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Packers, Lions both trying to escape slides

Green Bay has lost its last three games, Detroit its last five.

NFL: Green Bay Packers at Buffalo Bills
Buffalo Bills running back Devin Singletary (26) is tackled by a number of Green Bay Packers defenders in the fourth quarter at Highmark Stadium in Orchard Park, N.Y., on Oct. 30.
Mark Konezny / USA Today Sports
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The Green Bay Packers are trying to prevent their season from sliding into the abyss. The Detroit Lions seem to already be raising the white flag.

The good news for one of these teams — barring an unlikely tie — is that a losing streak will be broken when they face each other in Detroit on Sunday.

Green Bay (3-5), which is completing a three-game road swing, has dropped four straight. Detroit (1-6) occupies its usual spot at the bottom of the NFC North after losing five straight.

Trailing first-place Minnesota by 3 1/2 games, the Packers may have already dug themselves too deep of a hole to win the division. A wild-card spot is still very much within reach, but they can't afford many more slip-ups.

"We've displayed, at times, some good level of football but it's just been too inconsistent," Green Bay coach Matt LaFleur said. "I don't think it's been complementary football all the time. We realize it's an imperfect game but when one side of the ball isn't producing as you would like, the other side's got to pick it up."

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Injuries on the defensive side have been challenging but the Packers haven't allowed more than 27 points in any game, including their 27-17 loss to Buffalo and its high-octane attack on Sunday night.

Offensively, Aaron Rodgers still hasn't found a reliable No. 1 receiving threat. Allen Lazard, who leads the team with a modest 340 receiving yards, missed the Bills game due to a shoulder injury but practiced on a limited basis Wednesday. Rodgers is averaging a meager, by his standards, 225 passing yards per game.

The running back duo of Aaron Jones and AJ Dillon has only reached the end zone twice on the ground.

"Right now, we're not scoring enough points," LaFleur said.

The Lions defeated the Packers 37-30 in Detroit last season, snapping Green Bay's five-game winning streak in the series.

"We've struggled at Ford Field many times," LaFleur said. "This is a really good offense and they play extremely hard in all three phases."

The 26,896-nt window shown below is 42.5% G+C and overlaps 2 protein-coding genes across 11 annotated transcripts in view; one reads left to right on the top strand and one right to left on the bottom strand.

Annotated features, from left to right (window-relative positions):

Detroit no longer has a dynamic receiving threat at tight end. The front office dealt away T.J. Hockenson to the Vikings at the trade deadline for draft pick compensation.

Lions general manager Brad Holmes realizes the trade doesn't look good from a fan's perspective.

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"It's the regular season right now, so players being acquired, that's exciting," Holmes said. "Draft picks, that's not exciting right now. It's not draft season. I don't think anyone gives a damn about draft picks that we get. I understand that."

Hockenson had a 58-yard reception against Miami during a wild first half on Sunday when the teams scored a combined 44 points. The Lions were shut out in the second half as the Dolphins rallied for a 31-27 victory.

Detroit head coach Dan Campbell said it will take a collective effort to replace Hockenson.

"What I have to judge is where does his production go now?" he said. "I have to feel OK with that production going to (Aman-Ra) St. Brown, Kalif (Raymond), (Josh) Reynolds, (D'Andre) Swift, another carry for Jamaal (Williams) and the other tight ends."

The Lions also have to tighten up a defense that allowed 382 passing yards to Tua Tagovailoa last week.

"We know the damage that can be done with (Rodgers)," Campbell said. "Certainly, trying to close the pocket in on him will go a long way (toward slowing him) and we've got to challenge their receivers."

Swift (ankle, shoulder) and tight end Brock Wright (concussion) were among the Lions who didn't practice on Wednesday.

Linebacker De'Vondre Campbell (knee) and receiver Christian Watson (concussion) are among the Packers who didn't practice.

Related Topics: GREEN BAY PACKERS
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